Admittedly, I am just feeling a bit overwhelmed by the whole thing this morning.  I worked hard on the brief and in selling myself for a job spec that was about three pages long. Will I be able to live up to my claims? Will I have the energy required? These are questions many candidates and job winners ask themselves I assume. All I can say for the moment is that with that fear is a also a sense of newly acquired confidence and pleasure that my efforts paid off and that other people recognised and valued them. I forgot to mention that during my interview I was never drilled about why would I dream of leaving teaching/academia. That territory was framed in the general question, ‘Tell us what has led you to apply for this job, why now, what kinds of things have brought you to this point?’ I also haven’t mentioned that the team of people I will be working with, including a person who holds a parallel position with whom I can work closely to develop ideas, were all really friendly, warm and welcoming. It’s all looking good. Aside from having to sort out logistical matters like what to do with my younger daughter when both my partner and I are out all day working over some of the school holidays, it’s feeling manageable. I’m going to work hard to remain sensible about this job, taking it slowly, step by step as a process. It’s not a fixed contract run so there is time to grow with it. Lots to think about. I am thinking also that the post-academic bloggers here, by sharing their job seeking stories and experiences, have really helped me get to this stage and I want to say a very big thanks to you all for the encouraging blogs you are writing and for the comments you’ve been leaving here regularly.

In my last post I mentioned my intentions to write about the experience of working in academia with young children in tow. This aim is still on my list. With these new developments it will be interesting to think about how I'll manage in this kind of role with kids. It's nice that my older son who will be sixteen in July, will be less to worry about in that sense (although I have my other worries as he is the risk-taker, accident prone one - see my Easter/Passover post on his skateboarding accident...). Watch this space. So much to think about!

Thursday, 14 June 2012

A great sigh of relief after the day's work...

This is going to be a very brief post indeed, but one I feel compelled to write. I have just managed to complete a paid stint of academic work that I agreed to do for the project I was employed on this past year. The first part was very straight forward and quite enjoyable - report writing is nice as you know exactly what your mission is, the task is achievable in a short time-frame and there is far less chance of getting lost in academic theories that can take you to far too many grey and dark places that only open up new problems. But the second half of the work was more challenging, involving literature review of some complicated texts and the darkness starting to set in again, taking me back to those vulnerable feelings I often had as a post-grad student and later when trying to publish. On this last stretch of the work I set myself the challenge of making the clear decision that I would spend only a certain amount of time on it (as I had gone over time a bit) and that I could not afford to spend more emotional and physical energy on it. Once I focused on achieving this I 'kept calm and carried on' and today, finally arrived at the point where I could see the light at the end of the tunnel. I finally realised that 'good enough' was actually pretty good. I was not going to give anymore and after reading through it for the final time, I thought the outcome might even be received as very very good, better than 'good enough'.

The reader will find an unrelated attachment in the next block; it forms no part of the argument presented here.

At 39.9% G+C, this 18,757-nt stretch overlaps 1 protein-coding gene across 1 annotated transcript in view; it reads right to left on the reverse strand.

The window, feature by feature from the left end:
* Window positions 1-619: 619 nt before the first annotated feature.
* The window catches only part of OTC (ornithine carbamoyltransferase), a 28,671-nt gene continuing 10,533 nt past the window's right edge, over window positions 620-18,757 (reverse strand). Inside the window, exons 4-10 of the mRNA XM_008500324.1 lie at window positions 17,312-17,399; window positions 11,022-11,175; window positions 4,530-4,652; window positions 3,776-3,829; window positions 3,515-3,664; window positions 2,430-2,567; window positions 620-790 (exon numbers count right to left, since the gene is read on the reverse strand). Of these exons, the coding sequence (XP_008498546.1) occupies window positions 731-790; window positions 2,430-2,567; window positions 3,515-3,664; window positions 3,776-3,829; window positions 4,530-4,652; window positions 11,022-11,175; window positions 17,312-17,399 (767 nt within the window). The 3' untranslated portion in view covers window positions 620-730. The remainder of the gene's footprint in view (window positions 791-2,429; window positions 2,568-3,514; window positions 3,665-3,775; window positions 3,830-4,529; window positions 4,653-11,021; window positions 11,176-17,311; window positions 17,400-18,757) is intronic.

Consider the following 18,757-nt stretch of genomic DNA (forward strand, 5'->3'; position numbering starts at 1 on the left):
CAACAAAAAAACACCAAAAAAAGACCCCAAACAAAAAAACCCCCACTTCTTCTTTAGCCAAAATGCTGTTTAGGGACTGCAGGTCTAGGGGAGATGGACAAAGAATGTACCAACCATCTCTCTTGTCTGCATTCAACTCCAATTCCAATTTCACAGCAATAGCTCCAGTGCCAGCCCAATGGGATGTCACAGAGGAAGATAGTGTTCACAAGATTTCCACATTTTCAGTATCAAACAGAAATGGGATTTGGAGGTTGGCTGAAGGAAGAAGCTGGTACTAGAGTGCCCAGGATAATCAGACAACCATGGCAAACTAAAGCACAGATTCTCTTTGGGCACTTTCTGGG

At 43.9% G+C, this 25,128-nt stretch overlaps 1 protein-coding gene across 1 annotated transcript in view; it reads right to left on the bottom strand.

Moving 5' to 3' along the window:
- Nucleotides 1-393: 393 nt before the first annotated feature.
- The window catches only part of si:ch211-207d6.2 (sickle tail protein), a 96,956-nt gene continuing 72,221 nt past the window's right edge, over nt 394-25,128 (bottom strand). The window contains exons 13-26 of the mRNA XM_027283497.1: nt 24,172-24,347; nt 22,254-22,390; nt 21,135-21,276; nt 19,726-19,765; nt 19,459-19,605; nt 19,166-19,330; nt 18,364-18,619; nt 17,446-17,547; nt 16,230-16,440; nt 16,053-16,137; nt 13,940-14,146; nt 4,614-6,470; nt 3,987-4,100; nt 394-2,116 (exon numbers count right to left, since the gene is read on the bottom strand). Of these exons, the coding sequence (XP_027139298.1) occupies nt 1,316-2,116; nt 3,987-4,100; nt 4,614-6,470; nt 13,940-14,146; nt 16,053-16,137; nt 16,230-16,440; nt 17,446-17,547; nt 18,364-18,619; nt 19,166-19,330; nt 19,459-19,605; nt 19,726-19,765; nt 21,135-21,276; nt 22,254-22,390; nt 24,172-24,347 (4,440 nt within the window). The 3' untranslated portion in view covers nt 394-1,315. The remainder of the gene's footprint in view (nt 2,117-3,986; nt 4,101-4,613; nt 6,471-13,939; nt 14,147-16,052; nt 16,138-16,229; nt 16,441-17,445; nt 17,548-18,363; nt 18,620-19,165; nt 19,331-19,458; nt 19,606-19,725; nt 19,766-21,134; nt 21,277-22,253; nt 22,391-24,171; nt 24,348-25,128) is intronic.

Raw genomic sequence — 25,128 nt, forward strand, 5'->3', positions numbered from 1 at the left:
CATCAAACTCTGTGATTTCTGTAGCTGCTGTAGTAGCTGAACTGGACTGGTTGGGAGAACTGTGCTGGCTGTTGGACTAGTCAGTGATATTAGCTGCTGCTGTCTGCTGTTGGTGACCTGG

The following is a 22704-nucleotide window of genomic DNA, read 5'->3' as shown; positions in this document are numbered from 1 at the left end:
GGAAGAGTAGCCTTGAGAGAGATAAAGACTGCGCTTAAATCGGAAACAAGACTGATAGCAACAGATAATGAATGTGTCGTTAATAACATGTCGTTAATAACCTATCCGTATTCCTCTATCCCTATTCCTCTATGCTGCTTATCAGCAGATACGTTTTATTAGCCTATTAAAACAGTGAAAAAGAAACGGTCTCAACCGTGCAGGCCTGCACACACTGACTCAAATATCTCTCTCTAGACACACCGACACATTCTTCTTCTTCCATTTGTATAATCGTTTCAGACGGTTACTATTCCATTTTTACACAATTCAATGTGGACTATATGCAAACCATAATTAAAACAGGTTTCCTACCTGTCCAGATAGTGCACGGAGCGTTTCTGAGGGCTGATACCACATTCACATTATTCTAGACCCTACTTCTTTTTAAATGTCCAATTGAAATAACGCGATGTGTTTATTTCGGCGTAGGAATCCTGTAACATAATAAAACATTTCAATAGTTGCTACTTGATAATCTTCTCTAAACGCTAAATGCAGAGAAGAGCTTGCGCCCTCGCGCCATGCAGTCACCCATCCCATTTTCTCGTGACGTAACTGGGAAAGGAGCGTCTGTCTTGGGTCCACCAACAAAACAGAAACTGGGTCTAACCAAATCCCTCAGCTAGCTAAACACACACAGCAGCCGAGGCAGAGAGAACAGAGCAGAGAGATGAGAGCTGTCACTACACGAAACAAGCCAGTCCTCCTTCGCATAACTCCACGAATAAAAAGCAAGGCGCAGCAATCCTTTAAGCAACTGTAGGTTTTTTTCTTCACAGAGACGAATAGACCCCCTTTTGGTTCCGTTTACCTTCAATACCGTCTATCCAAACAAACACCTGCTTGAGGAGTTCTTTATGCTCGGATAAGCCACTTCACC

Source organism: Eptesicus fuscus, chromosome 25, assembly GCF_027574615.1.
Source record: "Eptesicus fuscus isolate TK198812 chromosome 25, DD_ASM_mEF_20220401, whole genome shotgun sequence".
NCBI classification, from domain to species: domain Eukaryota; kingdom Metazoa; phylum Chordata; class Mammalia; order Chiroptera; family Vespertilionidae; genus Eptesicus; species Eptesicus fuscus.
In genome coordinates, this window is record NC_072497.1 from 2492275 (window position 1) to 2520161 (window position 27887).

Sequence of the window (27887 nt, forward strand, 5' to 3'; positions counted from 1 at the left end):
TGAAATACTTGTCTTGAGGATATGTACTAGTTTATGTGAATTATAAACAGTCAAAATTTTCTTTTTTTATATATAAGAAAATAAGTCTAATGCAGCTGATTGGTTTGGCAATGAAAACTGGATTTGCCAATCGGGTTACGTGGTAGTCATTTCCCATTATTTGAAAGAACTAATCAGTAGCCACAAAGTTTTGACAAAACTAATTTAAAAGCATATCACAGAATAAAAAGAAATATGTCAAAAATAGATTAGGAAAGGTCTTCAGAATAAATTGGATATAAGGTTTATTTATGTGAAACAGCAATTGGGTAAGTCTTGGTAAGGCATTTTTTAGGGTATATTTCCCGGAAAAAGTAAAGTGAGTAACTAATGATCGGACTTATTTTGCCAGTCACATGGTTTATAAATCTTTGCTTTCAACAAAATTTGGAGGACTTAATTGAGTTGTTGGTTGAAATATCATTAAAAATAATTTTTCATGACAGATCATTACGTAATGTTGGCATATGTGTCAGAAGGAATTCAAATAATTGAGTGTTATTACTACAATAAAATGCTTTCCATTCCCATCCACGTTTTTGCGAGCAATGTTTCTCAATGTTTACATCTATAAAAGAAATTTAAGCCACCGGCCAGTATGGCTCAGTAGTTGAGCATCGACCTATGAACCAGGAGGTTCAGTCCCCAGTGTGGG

So, a small victory there. Sent the file off, established closure and checked with the administrator that my invoice had gone through to payroll. I am intending not to accept any more of this work, but finding it difficult to be straight with the project manager who I quite like. I'm thinking I'll just make excuses that I've got other work on the way, and eventually I will soon get forgotten!

Yay, yay and more yay! Good feelings of elation - hope it can last a while!

Next post...thinking of developing something about post-academic life with children. Bye for now.

Monday, 11 June 2012

Closing doors and opening new ones, but will they be slammed in my face?